Daniel Dennett, the American philosopher whose work is centred on the specialised study of consciousness, religion, will and artificial intelligence, published an extract of his book Intuition Pumps And Other Tools for Thinking in the form of a series of recommendations to practice critical thinking.

1. Use your mistakes: practice a rigorous intellectual honesty. When you make a mistake, take a deep breath and analyse your mistakes dispassionately without compassion. Use and learn from them.

2. Respect your opponent: persuasion makes others pay attention. Show that you understand your opponents’ stand as well as they do, show a wise judgement.

3. The “surely” klaxon: when you use “surely”, you make others become more alert. It is essential that you argue what is necessary to validate that affirmation.

4. Always answer rhetorical questions: this type of resource is based on the idea that the answers are so obvious it would be silly to even consider them. Do it, that way you won’t come off as pretentious, ambiguous or comfortable.

5. Simplify your theories: don’t be extravagant or complicated; simplicity and clarity are valuable for the listener.

6. Get to the point: if you know your argument is not great, don’t use it, and resort to that which is clear.

7. Don’t be ambiguous: an argument that might seem important and true but which might sound ambiguous should be avoided.

Assuming that our listener knows what we mean to say, and thus resort to the use of ambiguities, is no less than disgraceful to critical thinking and communication in general. Dennett underlines the importance of clarity and simplicity, and above all evinces the ridicule that results from snubbing an interlocutor when exposing an argument. After all, critical thinking involves humility and clarity in order to be effective, and it has taken a big part in human evolution. And although simple, his advice can make a significant change in the way we get our ideas through and in the way we construct our thinking.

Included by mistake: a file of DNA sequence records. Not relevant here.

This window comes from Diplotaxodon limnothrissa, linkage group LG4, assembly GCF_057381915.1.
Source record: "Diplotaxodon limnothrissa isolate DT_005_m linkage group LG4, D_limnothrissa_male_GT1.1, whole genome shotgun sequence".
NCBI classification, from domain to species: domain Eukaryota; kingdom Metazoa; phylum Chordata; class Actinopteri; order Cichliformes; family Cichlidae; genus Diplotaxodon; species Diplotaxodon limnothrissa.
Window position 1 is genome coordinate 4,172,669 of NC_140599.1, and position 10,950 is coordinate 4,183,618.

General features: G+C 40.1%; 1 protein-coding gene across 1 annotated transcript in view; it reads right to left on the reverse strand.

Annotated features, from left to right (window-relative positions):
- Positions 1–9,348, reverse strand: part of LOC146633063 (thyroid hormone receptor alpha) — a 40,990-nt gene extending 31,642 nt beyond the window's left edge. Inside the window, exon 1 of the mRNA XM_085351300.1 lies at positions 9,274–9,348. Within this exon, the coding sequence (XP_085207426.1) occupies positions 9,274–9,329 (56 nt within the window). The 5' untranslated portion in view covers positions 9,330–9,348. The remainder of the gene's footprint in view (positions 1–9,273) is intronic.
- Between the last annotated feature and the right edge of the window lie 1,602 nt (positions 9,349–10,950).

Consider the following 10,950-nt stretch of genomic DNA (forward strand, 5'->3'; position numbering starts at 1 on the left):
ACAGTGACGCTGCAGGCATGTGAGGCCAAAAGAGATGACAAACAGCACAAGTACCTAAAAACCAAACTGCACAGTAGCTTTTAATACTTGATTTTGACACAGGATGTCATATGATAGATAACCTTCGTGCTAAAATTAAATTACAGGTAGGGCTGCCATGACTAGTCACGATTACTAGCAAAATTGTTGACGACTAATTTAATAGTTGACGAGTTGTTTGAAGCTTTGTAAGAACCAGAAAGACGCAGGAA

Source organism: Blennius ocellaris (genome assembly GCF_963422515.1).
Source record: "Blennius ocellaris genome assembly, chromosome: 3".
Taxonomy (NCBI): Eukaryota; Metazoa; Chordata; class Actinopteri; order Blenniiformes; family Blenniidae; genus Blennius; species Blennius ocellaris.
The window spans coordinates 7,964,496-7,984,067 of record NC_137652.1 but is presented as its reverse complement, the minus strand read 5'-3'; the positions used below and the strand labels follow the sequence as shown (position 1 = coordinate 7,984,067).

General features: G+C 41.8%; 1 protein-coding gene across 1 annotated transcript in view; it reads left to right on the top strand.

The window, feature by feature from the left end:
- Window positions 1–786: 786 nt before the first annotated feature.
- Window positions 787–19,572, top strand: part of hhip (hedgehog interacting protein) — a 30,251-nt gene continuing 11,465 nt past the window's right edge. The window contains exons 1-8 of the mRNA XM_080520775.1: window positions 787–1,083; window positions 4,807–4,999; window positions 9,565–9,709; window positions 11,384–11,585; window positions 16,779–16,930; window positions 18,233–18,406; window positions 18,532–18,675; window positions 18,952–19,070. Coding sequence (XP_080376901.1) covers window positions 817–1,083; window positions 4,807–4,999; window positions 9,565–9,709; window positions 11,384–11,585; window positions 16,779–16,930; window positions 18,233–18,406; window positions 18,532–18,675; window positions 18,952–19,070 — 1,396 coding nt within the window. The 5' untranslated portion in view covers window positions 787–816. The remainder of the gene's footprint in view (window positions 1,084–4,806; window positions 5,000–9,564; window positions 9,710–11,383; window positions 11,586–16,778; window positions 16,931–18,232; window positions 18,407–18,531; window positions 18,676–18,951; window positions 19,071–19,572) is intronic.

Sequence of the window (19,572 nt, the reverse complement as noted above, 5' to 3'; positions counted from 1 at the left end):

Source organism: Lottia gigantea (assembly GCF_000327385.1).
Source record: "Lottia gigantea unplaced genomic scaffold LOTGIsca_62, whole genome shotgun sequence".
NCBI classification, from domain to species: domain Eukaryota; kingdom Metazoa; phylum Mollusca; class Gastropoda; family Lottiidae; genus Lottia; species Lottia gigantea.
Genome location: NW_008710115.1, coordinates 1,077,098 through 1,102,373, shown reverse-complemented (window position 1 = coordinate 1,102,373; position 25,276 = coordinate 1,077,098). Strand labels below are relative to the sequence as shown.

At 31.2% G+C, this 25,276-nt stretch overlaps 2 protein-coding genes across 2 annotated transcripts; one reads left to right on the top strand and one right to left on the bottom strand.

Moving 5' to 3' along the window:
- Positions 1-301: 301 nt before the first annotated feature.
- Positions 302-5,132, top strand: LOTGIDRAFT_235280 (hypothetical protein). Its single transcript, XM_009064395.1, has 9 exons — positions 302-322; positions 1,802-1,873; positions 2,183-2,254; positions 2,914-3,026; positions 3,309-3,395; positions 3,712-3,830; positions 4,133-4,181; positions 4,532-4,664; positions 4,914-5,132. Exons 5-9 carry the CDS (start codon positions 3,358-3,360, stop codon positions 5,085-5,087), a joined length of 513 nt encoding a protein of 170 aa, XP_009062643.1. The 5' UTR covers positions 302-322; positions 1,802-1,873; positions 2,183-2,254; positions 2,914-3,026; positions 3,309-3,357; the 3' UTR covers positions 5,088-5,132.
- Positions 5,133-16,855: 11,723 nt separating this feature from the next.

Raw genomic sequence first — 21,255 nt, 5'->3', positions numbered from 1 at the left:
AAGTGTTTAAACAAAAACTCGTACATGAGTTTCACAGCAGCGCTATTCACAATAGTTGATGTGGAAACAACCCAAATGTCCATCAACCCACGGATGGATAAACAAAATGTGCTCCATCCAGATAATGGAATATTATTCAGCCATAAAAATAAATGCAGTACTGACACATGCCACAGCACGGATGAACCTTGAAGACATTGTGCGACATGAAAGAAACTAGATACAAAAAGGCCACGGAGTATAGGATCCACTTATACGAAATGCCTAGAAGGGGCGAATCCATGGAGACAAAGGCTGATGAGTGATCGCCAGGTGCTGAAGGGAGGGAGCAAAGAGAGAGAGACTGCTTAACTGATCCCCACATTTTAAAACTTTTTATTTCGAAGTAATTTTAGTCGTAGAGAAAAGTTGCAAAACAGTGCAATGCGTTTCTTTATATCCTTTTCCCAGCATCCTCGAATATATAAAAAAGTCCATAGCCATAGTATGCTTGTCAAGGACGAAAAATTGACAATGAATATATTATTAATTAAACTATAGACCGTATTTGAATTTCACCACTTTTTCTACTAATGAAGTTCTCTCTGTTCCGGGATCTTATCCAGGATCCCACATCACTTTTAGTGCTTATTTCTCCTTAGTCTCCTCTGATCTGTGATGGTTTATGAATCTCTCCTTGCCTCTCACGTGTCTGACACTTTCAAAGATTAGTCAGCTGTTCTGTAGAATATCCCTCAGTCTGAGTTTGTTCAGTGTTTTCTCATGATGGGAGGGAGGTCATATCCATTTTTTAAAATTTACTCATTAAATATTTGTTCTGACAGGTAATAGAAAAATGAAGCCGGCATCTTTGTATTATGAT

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Daniel Dennett, the American philosopher whose work is centred on the specialised study of consciousness, religion, will and artificial intelligence, published an extract of his book Intuition Pumps And Other Tools for Thinking in the form of a series of recommendations to practice critical thinking.

1. Use your mistakes: practice a rigorous intellectual honesty. When you make a mistake, take a deep breath and analyse your mistakes dispassionately without compassion. Use and learn from them.

2. Respect your opponent: persuasion makes others pay attention. Show that you understand your opponents’ stand as well as they do, show a wise judgement.

3. The “surely” klaxon: when you use “surely”, you make others become more alert. It is essential that you argue what is necessary to validate that affirmation.

4. Always answer rhetorical questions: this type of resource is based on the idea that the answers are so obvious it would be silly to even consider them. Do it, that way you won’t come off as pretentious, ambiguous or comfortable.

5. Simplify your theories: don’t be extravagant or complicated; simplicity and clarity are valuable for the listener.

6. Get to the point: if you know your argument is not great, don’t use it, and resort to that which is clear.

7. Don’t be ambiguous: an argument that might seem important and true but which might sound ambiguous should be avoided.

Assuming that our listener knows what we mean to say, and thus resort to the use of ambiguities, is no less than disgraceful to critical thinking and communication in general. Dennett underlines the importance of clarity and simplicity, and above all evinces the ridicule that results from snubbing an interlocutor when exposing an argument. After all, critical thinking involves humility and clarity in order to be effective, and it has taken a big part in human evolution. And although simple, his advice can make a significant change in the way we get our ideas through and in the way we construct our thinking.

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